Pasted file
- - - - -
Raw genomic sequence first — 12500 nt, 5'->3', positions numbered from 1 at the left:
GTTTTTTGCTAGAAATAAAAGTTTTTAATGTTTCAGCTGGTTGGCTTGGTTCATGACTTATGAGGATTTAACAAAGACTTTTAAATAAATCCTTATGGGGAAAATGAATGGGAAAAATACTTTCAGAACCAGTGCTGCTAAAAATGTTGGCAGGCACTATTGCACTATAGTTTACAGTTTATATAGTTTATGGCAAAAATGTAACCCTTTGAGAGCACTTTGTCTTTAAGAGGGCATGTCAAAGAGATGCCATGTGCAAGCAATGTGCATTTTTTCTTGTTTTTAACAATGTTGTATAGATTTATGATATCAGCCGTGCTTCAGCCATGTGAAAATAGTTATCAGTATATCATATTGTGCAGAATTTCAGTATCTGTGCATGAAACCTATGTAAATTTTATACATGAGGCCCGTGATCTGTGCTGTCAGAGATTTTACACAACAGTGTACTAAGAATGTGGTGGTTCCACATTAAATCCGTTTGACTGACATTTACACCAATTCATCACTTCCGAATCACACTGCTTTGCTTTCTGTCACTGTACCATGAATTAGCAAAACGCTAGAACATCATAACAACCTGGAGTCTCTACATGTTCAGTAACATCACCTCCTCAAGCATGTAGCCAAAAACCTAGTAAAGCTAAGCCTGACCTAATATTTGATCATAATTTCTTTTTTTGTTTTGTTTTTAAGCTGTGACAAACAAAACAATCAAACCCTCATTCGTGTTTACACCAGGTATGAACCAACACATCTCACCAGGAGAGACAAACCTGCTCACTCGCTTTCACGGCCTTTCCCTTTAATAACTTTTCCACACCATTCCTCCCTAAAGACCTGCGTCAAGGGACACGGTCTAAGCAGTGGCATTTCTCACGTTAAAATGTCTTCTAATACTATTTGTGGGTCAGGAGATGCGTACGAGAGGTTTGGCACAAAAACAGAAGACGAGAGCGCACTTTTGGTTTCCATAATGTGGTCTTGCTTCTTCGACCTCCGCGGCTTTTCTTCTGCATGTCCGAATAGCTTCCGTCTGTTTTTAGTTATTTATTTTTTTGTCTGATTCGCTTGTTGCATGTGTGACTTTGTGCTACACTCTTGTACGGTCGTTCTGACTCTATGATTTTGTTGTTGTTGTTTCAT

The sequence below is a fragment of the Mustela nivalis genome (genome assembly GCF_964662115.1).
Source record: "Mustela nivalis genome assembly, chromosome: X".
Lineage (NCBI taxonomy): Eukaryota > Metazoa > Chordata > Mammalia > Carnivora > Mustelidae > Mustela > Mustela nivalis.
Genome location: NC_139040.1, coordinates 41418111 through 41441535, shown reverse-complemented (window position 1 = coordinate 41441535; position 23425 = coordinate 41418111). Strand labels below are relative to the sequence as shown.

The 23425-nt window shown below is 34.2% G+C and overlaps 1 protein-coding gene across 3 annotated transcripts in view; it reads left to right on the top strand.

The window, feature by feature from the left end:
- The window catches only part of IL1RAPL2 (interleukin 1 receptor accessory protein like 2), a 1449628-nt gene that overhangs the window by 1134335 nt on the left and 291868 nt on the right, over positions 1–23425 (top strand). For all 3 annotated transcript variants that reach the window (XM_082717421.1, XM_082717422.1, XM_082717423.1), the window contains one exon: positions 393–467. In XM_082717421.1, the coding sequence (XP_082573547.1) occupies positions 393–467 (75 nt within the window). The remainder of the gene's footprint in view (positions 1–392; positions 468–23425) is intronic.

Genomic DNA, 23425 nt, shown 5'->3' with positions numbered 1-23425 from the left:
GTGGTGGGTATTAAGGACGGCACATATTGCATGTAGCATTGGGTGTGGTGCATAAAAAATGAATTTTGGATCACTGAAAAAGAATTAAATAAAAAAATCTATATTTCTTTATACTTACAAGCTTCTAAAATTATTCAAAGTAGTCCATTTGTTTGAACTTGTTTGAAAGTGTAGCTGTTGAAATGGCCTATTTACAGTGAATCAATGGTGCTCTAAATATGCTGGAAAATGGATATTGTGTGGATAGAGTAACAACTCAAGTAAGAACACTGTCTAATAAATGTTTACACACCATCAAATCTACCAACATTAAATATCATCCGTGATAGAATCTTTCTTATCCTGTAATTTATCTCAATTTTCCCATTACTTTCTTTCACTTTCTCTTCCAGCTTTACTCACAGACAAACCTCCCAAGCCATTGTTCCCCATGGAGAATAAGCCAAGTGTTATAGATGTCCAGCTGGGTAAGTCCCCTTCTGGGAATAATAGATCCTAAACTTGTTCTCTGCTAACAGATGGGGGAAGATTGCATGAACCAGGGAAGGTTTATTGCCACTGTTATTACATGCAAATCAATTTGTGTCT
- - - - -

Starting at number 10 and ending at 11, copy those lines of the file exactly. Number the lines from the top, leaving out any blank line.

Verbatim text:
Genomic DNA, 23425 nt, shown 5'->3' with positions numbered 1-23425 from the left:
GTGGTGGGTATTAAGGACGGCACATATTGCATGTAGCATTGGGTGTGGTGCATAAAAAATGAATTTTGGATCACTGAAAAAGAATTAAATAAAAAAATCTATATTTCTTTATACTTACAAGCTTCTAAAATTATTCAAAGTAGTCCATTTGTTTGAACTTGTTTGAAAGTGTAGCTGTTGAAATGGCCTATTTACAGTGAATCAATGGTGCTCTAAATATGCTGGAAAATGGATATTGTGTGGATAGAGTAACAACTCAAGTAAGAACACTGTCTAATAAATGTTTACACACCATCAAATCTACCAACATTAAATATCATCCGTGATAGAATCTTTCTTATCCTGTAATTTATCTCAATTTTCCCATTACTTTCTTTCACTTTCTCTTCCAGCTTTACTCACAGACAAACCTCCCAAGCCATTGTTCCCCATGGAGAATAAGCCAAGTGTTATAGATGTCCAGCTGGGTAAGTCCCCTTCTGGGAATAATAGATCCTAAACTTGTTCTCTGCTAACAGATGGGGGAAGATTGCATGAACCAGGGAAGGTTTATTGCCACTGTTATTACATGCAAATCAATTTGTGTCT